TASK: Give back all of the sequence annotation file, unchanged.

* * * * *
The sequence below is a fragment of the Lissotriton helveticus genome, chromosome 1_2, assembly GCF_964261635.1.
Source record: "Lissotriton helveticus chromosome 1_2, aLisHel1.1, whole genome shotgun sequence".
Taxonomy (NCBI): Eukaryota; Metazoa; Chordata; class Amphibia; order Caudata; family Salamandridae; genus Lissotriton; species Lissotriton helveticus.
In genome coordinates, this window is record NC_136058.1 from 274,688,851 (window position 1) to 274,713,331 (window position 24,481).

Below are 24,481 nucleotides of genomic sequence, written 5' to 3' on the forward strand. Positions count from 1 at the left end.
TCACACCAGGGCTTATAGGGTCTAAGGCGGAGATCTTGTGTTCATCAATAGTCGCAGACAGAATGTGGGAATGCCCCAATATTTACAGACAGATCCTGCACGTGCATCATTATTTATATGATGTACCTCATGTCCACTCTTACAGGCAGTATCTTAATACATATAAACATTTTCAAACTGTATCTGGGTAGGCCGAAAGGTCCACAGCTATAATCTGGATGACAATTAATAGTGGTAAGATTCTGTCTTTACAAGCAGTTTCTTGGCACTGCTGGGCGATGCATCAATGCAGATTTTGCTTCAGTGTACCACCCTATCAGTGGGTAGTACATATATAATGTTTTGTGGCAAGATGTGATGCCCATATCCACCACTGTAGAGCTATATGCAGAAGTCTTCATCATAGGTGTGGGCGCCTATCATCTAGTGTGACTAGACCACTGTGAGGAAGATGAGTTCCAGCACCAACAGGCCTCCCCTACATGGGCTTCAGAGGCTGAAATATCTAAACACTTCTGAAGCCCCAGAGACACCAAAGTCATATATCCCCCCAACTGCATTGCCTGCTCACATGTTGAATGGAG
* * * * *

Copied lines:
The sequence below is a fragment of the Lissotriton helveticus genome, chromosome 1_2, assembly GCF_964261635.1.
Source record: "Lissotriton helveticus chromosome 1_2, aLisHel1.1, whole genome shotgun sequence".
Taxonomy (NCBI): Eukaryota; Metazoa; Chordata; class Amphibia; order Caudata; family Salamandridae; genus Lissotriton; species Lissotriton helveticus.
In genome coordinates, this window is record NC_136058.1 from 274,688,851 (window position 1) to 274,713,331 (window position 24,481).

Below are 24,481 nucleotides of genomic sequence, written 5' to 3' on the forward strand. Positions count from 1 at the left end.
TCACACCAGGGCTTATAGGGTCTAAGGCGGAGATCTTGTGTTCATCAATAGTCGCAGACAGAATGTGGGAATGCCCCAATATTTACAGACAGATCCTGCACGTGCATCATTATTTATATGATGTACCTCATGTCCACTCTTACAGGCAGTATCTTAATACATATAAACATTTTCAAACTGTATCTGGGTAGGCCGAAAGGTCCACAGCTATAATCTGGATGACAATTAATAGTGGTAAGATTCTGTCTTTACAAGCAGTTTCTTGGCACTGCTGGGCGATGCATCAATGCAGATTTTGCTTCAGTGTACCACCCTATCAGTGGGTAGTACATATATAATGTTTTGTGGCAAGATGTGATGCCCATATCCACCACTGTAGAGCTATATGCAGAAGTCTTCATCATAGGTGTGGGCGCCTATCATCTAGTGTGACTAGACCACTGTGAGGAAGATGAGTTCCAGCACCAACAGGCCTCCCCTACATGGGCTTCAGAGGCTGAAATATCTAAACACTTCTGAAGCCCCAGAGACACCAAAGTCATATATCCCCCCAACTGCATTGCCTGCTCACATGTTGAATGGAG